Then my friend and I attended an event hosted by Revel Caffe in Stratford that was about raw milk.  Volunteers with Slow Food Perth County hope to kick off a regular discussion group on food-related topics and the evening was a wonderful, meandering conversation about food, economics, community, health, farming and what we can all do.  One of those nights when you feel excited to know you aren't the only crazy one out there!

Are you seeing the trend?

Food is about community. It connects us in ways not many other things can.  I also believe that food can build a community, broaden a community and bond a community.

Friends and I have been talking over the last year about a buying club or co-op of some kind, particularly for access to local foods, the purchase of which will support our neighbours in this rural area we call home.  There are lots of examples including this cool model in England, The People's Supermarket.   For a variety of reasons, I think now is the time to pursue this.

The first reason is the momentum behind food issues right now.  People are interested and are thinking, talking, tasting.  And they are searching for community among the stalls at the markets, hoping to connect over the carrots.  I can't wait for our seasonal market to reopen in May!

The second reason that now is the time is that we, the residents, don't have many options.

Goderich is in a state of recovery following the tornado that devastated the town on August 21, 2011 and the health food store that sold items like organic milk has still not reopened.  Because of this, I go to the grocery store. If I am choosing to "break-up" with Zehrs (a division of Loblaws) for a little while, I am left with no other source for organic milk.  I have two choices, the popular in-store private label or the organic cooperative.  I always choose the cooperative even though the check-out lady always asks me if I know this is the expensive milk - it's endearing and thoughtful of her to ask.

So, my first challenge is the milk.  The health food store is still taking orders for products they use to sell.  Job number one today is to find out if they are still getting the milk order.

What else will we miss?

We don't eat a lot of processed foods and there is another grocery store in town, albeit smaller and with less variety and specialty products, so we can still get a few of the items we like there.

I will miss the olive bar (so will my kids).  My husband will miss the naan.  We can't grow olives but I can certainly make naan.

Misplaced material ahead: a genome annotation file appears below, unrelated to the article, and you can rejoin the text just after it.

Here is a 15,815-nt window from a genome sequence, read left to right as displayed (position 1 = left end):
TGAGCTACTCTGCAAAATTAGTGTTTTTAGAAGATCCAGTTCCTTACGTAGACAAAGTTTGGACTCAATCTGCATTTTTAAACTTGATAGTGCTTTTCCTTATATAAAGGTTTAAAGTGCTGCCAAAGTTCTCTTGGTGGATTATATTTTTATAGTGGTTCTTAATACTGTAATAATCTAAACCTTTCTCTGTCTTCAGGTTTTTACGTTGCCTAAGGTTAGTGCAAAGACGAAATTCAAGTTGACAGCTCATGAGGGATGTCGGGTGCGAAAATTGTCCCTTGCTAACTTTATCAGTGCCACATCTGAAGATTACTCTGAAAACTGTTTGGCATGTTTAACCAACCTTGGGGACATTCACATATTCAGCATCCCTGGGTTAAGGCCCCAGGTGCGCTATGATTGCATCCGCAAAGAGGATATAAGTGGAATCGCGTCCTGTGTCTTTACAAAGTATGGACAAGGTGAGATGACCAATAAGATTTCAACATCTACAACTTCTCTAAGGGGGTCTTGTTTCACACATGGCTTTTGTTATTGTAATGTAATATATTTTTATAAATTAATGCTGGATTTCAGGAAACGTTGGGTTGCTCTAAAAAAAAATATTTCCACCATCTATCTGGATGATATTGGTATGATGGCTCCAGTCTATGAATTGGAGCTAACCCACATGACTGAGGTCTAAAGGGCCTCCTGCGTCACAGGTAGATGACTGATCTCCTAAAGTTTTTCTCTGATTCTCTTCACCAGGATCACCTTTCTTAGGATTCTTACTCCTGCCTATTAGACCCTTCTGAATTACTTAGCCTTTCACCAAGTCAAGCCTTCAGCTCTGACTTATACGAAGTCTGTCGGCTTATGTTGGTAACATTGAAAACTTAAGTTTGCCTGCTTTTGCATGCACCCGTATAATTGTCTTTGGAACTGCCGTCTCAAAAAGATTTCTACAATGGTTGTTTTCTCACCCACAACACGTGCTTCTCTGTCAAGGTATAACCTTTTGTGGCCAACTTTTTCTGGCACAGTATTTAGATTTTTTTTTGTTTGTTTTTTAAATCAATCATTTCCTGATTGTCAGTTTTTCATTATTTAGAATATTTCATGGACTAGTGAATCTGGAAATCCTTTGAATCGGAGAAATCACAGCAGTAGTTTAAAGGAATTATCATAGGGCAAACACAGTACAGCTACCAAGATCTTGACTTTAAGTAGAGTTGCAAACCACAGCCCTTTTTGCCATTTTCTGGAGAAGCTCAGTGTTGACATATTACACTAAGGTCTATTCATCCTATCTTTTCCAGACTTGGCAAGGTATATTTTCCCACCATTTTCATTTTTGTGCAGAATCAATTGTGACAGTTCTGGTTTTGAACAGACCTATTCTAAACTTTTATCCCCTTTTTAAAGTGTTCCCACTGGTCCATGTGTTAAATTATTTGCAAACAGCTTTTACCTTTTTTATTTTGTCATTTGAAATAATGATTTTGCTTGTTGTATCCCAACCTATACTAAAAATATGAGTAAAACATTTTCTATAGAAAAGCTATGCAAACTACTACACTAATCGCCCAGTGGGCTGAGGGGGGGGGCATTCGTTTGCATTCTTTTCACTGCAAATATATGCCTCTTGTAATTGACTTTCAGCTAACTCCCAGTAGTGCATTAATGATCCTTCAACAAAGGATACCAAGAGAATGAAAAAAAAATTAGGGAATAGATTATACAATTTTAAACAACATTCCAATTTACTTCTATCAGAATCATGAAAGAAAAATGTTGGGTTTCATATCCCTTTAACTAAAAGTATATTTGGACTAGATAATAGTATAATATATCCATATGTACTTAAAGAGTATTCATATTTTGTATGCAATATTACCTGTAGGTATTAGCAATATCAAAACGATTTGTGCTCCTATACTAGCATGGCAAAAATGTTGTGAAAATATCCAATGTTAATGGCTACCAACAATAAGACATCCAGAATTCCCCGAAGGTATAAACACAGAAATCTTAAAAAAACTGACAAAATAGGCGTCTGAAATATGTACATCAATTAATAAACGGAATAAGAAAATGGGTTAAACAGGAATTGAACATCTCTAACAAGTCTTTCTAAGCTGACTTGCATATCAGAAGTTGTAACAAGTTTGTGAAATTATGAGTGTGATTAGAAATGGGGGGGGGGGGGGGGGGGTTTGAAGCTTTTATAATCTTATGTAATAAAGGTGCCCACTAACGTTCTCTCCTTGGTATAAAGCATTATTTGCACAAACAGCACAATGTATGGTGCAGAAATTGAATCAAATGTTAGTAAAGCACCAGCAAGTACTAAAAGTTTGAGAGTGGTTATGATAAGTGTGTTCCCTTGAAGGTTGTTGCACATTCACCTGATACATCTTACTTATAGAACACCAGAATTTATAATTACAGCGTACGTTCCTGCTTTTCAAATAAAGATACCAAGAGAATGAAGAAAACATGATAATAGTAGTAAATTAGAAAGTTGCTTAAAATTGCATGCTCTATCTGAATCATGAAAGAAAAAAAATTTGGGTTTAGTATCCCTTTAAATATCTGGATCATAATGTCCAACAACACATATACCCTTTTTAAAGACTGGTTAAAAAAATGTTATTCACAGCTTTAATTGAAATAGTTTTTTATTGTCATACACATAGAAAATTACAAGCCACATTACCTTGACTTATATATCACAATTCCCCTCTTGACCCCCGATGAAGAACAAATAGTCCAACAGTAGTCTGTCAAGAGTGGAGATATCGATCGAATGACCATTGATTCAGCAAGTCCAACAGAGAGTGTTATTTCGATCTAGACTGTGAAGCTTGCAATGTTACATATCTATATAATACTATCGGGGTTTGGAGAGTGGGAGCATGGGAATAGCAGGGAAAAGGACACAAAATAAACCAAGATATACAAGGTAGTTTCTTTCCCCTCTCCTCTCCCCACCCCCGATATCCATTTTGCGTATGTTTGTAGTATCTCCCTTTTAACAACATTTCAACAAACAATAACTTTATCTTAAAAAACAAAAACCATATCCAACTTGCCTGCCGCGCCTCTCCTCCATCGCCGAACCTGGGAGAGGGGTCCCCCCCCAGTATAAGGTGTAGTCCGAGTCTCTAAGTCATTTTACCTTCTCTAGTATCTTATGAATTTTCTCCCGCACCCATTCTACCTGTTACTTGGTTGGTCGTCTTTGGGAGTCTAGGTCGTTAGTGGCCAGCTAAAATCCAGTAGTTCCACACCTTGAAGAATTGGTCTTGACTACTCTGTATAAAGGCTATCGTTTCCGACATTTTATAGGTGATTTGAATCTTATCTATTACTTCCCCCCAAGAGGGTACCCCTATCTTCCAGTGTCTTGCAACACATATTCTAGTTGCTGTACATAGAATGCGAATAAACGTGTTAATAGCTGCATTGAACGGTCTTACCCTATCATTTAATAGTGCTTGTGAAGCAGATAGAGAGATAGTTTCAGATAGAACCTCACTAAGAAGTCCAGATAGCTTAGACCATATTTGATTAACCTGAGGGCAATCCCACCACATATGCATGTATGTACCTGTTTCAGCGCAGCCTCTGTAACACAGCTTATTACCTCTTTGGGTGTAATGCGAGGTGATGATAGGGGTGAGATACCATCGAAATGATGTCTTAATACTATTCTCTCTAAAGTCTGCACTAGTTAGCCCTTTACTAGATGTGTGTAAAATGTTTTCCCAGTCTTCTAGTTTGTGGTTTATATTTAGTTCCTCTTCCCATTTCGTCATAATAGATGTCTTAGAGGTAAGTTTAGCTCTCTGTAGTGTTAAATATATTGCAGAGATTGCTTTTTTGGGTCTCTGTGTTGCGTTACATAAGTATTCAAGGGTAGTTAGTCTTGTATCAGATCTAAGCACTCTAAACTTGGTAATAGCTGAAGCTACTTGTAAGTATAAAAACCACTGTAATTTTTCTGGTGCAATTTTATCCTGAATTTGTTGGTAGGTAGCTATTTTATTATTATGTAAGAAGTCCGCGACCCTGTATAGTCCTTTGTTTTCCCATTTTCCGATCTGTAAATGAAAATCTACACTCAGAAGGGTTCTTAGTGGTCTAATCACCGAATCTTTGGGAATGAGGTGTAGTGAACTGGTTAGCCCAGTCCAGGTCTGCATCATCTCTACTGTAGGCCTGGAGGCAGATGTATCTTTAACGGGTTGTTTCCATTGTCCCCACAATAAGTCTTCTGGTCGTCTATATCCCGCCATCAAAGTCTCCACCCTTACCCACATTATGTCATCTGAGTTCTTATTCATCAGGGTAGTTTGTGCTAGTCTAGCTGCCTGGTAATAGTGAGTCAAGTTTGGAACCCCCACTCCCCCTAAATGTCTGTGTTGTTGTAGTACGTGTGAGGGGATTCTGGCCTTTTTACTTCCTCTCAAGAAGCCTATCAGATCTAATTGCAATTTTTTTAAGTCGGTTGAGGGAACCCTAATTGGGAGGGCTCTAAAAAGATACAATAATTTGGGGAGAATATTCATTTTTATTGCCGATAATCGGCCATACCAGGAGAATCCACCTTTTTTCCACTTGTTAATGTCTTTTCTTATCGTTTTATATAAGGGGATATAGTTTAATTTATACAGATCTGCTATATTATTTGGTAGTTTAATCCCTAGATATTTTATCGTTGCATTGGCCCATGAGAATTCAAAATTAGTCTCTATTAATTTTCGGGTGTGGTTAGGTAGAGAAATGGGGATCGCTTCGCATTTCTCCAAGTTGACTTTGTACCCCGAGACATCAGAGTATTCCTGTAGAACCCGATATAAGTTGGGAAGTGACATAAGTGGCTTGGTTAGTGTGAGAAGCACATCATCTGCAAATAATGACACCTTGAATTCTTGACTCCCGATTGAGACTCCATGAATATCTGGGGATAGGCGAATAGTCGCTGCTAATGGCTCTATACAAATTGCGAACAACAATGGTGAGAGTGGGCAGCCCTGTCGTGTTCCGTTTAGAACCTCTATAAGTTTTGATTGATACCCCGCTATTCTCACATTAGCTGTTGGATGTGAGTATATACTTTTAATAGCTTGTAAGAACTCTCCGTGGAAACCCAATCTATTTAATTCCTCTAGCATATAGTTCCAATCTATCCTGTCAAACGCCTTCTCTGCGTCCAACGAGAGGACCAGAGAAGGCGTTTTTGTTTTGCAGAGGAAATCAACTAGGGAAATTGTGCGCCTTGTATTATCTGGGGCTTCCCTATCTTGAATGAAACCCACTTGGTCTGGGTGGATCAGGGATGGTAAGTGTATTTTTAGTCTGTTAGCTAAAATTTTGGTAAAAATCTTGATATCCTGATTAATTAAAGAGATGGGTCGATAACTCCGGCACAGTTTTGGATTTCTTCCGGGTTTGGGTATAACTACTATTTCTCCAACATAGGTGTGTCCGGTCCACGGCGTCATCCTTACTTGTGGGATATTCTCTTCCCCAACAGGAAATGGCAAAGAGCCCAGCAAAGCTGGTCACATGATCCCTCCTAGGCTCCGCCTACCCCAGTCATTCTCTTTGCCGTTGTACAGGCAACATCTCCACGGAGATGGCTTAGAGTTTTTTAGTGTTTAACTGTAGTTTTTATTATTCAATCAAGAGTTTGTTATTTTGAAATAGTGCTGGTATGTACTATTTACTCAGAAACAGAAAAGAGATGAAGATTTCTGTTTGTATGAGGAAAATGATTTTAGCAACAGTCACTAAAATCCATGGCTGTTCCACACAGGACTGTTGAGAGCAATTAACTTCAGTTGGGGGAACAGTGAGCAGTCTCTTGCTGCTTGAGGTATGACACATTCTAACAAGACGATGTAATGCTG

We will likely miss the convenience although last summer, in an effort to drive less, we were trying to shift our spending downtown so it's not a completely new challenge for us.  And I have always been willing to go to where the good food is - have cooler, will travel is my motto (when we celebrate our wedding anniversary at The Inn at Walter's Falls I am picking up two sampler meat packs from Dragonfly Farm - we will be in the neighbourhood!).

And I will miss Jason who always has a funny story and a smile.  I will miss the kid who bags my groceries and says "I always see you in here."  I will miss Cindy who always offers my kids the bologna and tolerates me saying "No thanks - I am THAT mom!". 

But, this is a small town - we'll see each other around.

Wednesday, February 8, 2012

The Message Was There All Along

Thank You Galen!

Today's comments at the Canadian Food Summit by Loblaw's Executive Chairman Galen Weston Jr., were just what I needed to hear. 

I have for over 12 years worked and lived towards a food system that embraces what Slow Food likes to call "good, clean, fair" - delicious food produced in an ecologically sustainable way that provides a fair income for farmers and farm workers.

But, like most people, the chaos of everyday life, the challenges of time and various budget limitations have sometimes impeded my own ability to shop and eat the way I would like to, the way I feel I should. 

However, when I read Galen's comments it was a huge kick in the pants.

It was a reminder that, despite the advertising, despite the store makeovers, despite the Christmas sweater, Galen Weston and Loblaws are not interested in supporting farmers - no matter how many black and white photos they put on the pork, beef and chicken. 

So thank you Galen for making me think.  And you know what I think? 

I think it's time we had a little space, maybe see some other people, find out if we can really be happy together. 

Honestly, it's me, not you. 

I just need some time....we'll start with 30 days.